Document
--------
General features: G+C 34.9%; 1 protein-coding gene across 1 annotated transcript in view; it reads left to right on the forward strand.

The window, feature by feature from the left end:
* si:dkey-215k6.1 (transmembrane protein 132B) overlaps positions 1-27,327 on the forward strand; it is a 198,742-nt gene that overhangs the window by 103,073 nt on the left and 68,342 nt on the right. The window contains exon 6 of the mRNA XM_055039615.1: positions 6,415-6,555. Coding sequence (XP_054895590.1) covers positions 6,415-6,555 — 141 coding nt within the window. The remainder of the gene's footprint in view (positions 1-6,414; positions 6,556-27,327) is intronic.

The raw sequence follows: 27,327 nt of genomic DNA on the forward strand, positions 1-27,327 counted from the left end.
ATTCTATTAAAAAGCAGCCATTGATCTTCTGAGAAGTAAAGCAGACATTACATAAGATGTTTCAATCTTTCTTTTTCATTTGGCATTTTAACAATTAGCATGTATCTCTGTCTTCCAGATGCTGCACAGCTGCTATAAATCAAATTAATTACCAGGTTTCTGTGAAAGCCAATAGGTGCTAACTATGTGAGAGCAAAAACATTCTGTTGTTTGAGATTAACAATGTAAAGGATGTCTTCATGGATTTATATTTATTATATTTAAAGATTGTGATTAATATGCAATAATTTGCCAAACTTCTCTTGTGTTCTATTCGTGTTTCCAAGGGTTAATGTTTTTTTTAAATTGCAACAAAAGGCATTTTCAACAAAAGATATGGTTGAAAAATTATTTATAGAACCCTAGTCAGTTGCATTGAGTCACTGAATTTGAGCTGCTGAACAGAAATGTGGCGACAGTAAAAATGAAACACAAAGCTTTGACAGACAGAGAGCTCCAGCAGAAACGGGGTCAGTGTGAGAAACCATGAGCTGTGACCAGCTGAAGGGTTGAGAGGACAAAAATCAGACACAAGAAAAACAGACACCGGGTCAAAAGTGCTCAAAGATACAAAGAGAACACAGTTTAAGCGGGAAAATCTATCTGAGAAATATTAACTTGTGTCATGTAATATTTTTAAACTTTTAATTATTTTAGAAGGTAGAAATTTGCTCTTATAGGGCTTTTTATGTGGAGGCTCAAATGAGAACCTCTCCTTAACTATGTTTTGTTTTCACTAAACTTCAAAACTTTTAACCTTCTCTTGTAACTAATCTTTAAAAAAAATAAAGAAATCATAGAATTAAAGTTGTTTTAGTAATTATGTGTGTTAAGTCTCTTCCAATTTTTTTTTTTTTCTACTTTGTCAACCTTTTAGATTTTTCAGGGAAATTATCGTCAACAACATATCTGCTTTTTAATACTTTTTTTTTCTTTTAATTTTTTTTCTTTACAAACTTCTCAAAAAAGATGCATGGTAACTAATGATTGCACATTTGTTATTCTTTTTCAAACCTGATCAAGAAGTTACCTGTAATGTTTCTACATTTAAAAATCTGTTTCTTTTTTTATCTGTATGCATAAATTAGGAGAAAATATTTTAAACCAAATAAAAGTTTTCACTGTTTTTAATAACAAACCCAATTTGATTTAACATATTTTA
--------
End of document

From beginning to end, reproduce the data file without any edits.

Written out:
General features: G+C 34.9%; 1 protein-coding gene across 1 annotated transcript in view; it reads left to right on the forward strand.

The window, feature by feature from the left end:
* si:dkey-215k6.1 (transmembrane protein 132B) overlaps positions 1-27,327 on the forward strand; it is a 198,742-nt gene that overhangs the window by 103,073 nt on the left and 68,342 nt on the right. The window contains exon 6 of the mRNA XM_055039615.1: positions 6,415-6,555. Coding sequence (XP_054895590.1) covers positions 6,415-6,555 — 141 coding nt within the window. The remainder of the gene's footprint in view (positions 1-6,414; positions 6,556-27,327) is intronic.

The raw sequence follows: 27,327 nt of genomic DNA on the forward strand, positions 1-27,327 counted from the left end.
ATTCTATTAAAAAGCAGCCATTGATCTTCTGAGAAGTAAAGCAGACATTACATAAGATGTTTCAATCTTTCTTTTTCATTTGGCATTTTAACAATTAGCATGTATCTCTGTCTTCCAGATGCTGCACAGCTGCTATAAATCAAATTAATTACCAGGTTTCTGTGAAAGCCAATAGGTGCTAACTATGTGAGAGCAAAAACATTCTGTTGTTTGAGATTAACAATGTAAAGGATGTCTTCATGGATTTATATTTATTATATTTAAAGATTGTGATTAATATGCAATAATTTGCCAAACTTCTCTTGTGTTCTATTCGTGTTTCCAAGGGTTAATGTTTTTTTTAAATTGCAACAAAAGGCATTTTCAACAAAAGATATGGTTGAAAAATTATTTATAGAACCCTAGTCAGTTGCATTGAGTCACTGAATTTGAGCTGCTGAACAGAAATGTGGCGACAGTAAAAATGAAACACAAAGCTTTGACAGACAGAGAGCTCCAGCAGAAACGGGGTCAGTGTGAGAAACCATGAGCTGTGACCAGCTGAAGGGTTGAGAGGACAAAAATCAGACACAAGAAAAACAGACACCGGGTCAAAAGTGCTCAAAGATACAAAGAGAACACAGTTTAAGCGGGAAAATCTATCTGAGAAATATTAACTTGTGTCATGTAATATTTTTAAACTTTTAATTATTTTAGAAGGTAGAAATTTGCTCTTATAGGGCTTTTTATGTGGAGGCTCAAATGAGAACCTCTCCTTAACTATGTTTTGTTTTCACTAAACTTCAAAACTTTTAACCTTCTCTTGTAACTAATCTTTAAAAAAAATAAAGAAATCATAGAATTAAAGTTGTTTTAGTAATTATGTGTGTTAAGTCTCTTCCAATTTTTTTTTTTTTCTACTTTGTCAACCTTTTAGATTTTTCAGGGAAATTATCGTCAACAACATATCTGCTTTTTAATACTTTTTTTTTCTTTTAATTTTTTTTCTTTACAAACTTCTCAAAAAAGATGCATGGTAACTAATGATTGCACATTTGTTATTCTTTTTCAAACCTGATCAAGAAGTTACCTGTAATGTTTCTACATTTAAAAATCTGTTTCTTTTTTTATCTGTATGCATAAATTAGGAGAAAATATTTTAAACCAAATAAAAGTTTTCACTGTTTTTAATAACAAACCCAATTTGATTTAACATATTTTA